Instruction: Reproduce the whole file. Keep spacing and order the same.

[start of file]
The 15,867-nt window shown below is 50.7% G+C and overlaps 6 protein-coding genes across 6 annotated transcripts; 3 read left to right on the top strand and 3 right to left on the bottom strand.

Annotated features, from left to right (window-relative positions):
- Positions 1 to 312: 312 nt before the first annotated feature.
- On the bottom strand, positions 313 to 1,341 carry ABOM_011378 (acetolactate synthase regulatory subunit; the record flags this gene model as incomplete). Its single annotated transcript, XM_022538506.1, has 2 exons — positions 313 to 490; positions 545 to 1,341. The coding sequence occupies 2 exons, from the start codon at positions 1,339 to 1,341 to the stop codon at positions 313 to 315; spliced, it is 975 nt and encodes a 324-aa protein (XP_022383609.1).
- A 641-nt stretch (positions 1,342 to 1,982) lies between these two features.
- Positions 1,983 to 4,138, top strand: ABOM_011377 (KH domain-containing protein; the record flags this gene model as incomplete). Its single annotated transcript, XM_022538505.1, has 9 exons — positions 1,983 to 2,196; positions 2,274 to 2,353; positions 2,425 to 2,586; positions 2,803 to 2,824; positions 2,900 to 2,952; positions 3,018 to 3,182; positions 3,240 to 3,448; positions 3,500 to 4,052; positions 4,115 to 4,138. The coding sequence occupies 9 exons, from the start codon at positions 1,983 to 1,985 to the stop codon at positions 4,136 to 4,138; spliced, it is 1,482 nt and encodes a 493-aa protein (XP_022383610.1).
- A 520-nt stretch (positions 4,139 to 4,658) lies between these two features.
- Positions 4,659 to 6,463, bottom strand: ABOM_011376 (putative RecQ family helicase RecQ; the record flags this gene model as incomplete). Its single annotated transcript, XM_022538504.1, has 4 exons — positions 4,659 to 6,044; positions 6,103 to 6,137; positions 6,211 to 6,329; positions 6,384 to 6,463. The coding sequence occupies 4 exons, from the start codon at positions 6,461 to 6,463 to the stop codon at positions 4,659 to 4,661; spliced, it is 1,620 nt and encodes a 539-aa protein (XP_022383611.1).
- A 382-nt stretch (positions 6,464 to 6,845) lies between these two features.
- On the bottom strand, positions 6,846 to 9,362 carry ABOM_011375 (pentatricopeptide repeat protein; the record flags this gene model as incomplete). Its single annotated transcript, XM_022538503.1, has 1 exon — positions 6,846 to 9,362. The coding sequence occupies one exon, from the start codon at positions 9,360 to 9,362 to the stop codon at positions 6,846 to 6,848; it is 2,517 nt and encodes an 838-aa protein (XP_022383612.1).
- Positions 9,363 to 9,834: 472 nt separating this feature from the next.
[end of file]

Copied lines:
The 15,867-nt window shown below is 50.7% G+C and overlaps 6 protein-coding genes across 6 annotated transcripts; 3 read left to right on the top strand and 3 right to left on the bottom strand.

Annotated features, from left to right (window-relative positions):
- Positions 1 to 312: 312 nt before the first annotated feature.
- On the bottom strand, positions 313 to 1,341 carry ABOM_011378 (acetolactate synthase regulatory subunit; the record flags this gene model as incomplete). Its single annotated transcript, XM_022538506.1, has 2 exons — positions 313 to 490; positions 545 to 1,341. The coding sequence occupies 2 exons, from the start codon at positions 1,339 to 1,341 to the stop codon at positions 313 to 315; spliced, it is 975 nt and encodes a 324-aa protein (XP_022383609.1).
- A 641-nt stretch (positions 1,342 to 1,982) lies between these two features.
- Positions 1,983 to 4,138, top strand: ABOM_011377 (KH domain-containing protein; the record flags this gene model as incomplete). Its single annotated transcript, XM_022538505.1, has 9 exons — positions 1,983 to 2,196; positions 2,274 to 2,353; positions 2,425 to 2,586; positions 2,803 to 2,824; positions 2,900 to 2,952; positions 3,018 to 3,182; positions 3,240 to 3,448; positions 3,500 to 4,052; positions 4,115 to 4,138. The coding sequence occupies 9 exons, from the start codon at positions 1,983 to 1,985 to the stop codon at positions 4,136 to 4,138; spliced, it is 1,482 nt and encodes a 493-aa protein (XP_022383610.1).
- A 520-nt stretch (positions 4,139 to 4,658) lies between these two features.
- Positions 4,659 to 6,463, bottom strand: ABOM_011376 (putative RecQ family helicase RecQ; the record flags this gene model as incomplete). Its single annotated transcript, XM_022538504.1, has 4 exons — positions 4,659 to 6,044; positions 6,103 to 6,137; positions 6,211 to 6,329; positions 6,384 to 6,463. The coding sequence occupies 4 exons, from the start codon at positions 6,461 to 6,463 to the stop codon at positions 4,659 to 4,661; spliced, it is 1,620 nt and encodes a 539-aa protein (XP_022383611.1).
- A 382-nt stretch (positions 6,464 to 6,845) lies between these two features.
- On the bottom strand, positions 6,846 to 9,362 carry ABOM_011375 (pentatricopeptide repeat protein; the record flags this gene model as incomplete). Its single annotated transcript, XM_022538503.1, has 1 exon — positions 6,846 to 9,362. The coding sequence occupies one exon, from the start codon at positions 9,360 to 9,362 to the stop codon at positions 6,846 to 6,848; it is 2,517 nt and encodes an 838-aa protein (XP_022383612.1).
- Positions 9,363 to 9,834: 472 nt separating this feature from the next.